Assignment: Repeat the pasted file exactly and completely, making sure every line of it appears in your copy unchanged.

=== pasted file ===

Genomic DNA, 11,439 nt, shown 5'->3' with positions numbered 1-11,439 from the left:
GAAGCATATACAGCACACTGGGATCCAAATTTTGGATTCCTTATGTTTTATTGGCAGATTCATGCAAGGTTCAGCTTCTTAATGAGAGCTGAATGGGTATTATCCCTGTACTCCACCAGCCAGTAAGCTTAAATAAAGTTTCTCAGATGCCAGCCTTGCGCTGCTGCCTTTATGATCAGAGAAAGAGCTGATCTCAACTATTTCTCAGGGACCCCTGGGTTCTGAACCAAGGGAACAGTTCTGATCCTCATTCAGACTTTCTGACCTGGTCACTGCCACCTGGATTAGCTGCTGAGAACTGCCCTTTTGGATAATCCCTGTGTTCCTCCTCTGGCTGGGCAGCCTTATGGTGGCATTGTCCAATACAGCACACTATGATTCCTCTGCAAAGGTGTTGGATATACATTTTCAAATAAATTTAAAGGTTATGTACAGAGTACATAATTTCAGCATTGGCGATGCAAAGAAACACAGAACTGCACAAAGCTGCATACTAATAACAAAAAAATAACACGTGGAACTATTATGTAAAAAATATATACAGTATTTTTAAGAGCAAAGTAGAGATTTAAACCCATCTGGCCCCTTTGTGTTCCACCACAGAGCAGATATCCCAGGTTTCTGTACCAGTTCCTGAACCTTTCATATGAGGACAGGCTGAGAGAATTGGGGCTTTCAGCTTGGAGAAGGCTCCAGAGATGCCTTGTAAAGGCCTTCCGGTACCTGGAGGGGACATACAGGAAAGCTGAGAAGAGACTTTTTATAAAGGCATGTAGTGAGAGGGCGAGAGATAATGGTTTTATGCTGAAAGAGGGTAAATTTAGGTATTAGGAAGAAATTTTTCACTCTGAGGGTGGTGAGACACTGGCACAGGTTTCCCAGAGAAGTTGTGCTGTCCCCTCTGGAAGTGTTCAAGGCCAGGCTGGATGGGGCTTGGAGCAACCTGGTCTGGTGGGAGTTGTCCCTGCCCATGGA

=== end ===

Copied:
Genomic DNA, 11,439 nt, shown 5'->3' with positions numbered 1-11,439 from the left:
GAAGCATATACAGCACACTGGGATCCAAATTTTGGATTCCTTATGTTTTATTGGCAGATTCATGCAAGGTTCAGCTTCTTAATGAGAGCTGAATGGGTATTATCCCTGTACTCCACCAGCCAGTAAGCTTAAATAAAGTTTCTCAGATGCCAGCCTTGCGCTGCTGCCTTTATGATCAGAGAAAGAGCTGATCTCAACTATTTCTCAGGGACCCCTGGGTTCTGAACCAAGGGAACAGTTCTGATCCTCATTCAGACTTTCTGACCTGGTCACTGCCACCTGGATTAGCTGCTGAGAACTGCCCTTTTGGATAATCCCTGTGTTCCTCCTCTGGCTGGGCAGCCTTATGGTGGCATTGTCCAATACAGCACACTATGATTCCTCTGCAAAGGTGTTGGATATACATTTTCAAATAAATTTAAAGGTTATGTACAGAGTACATAATTTCAGCATTGGCGATGCAAAGAAACACAGAACTGCACAAAGCTGCATACTAATAACAAAAAAATAACACGTGGAACTATTATGTAAAAAATATATACAGTATTTTTAAGAGCAAAGTAGAGATTTAAACCCATCTGGCCCCTTTGTGTTCCACCACAGAGCAGATATCCCAGGTTTCTGTACCAGTTCCTGAACCTTTCATATGAGGACAGGCTGAGAGAATTGGGGCTTTCAGCTTGGAGAAGGCTCCAGAGATGCCTTGTAAAGGCCTTCCGGTACCTGGAGGGGACATACAGGAAAGCTGAGAAGAGACTTTTTATAAAGGCATGTAGTGAGAGGGCGAGAGATAATGGTTTTATGCTGAAAGAGGGTAAATTTAGGTATTAGGAAGAAATTTTTCACTCTGAGGGTGGTGAGACACTGGCACAGGTTTCCCAGAGAAGTTGTGCTGTCCCCTCTGGAAGTGTTCAAGGCCAGGCTGGATGGGGCTTGGAGCAACCTGGTCTGGTGGGAGTTGTCCCTGCCCATGGA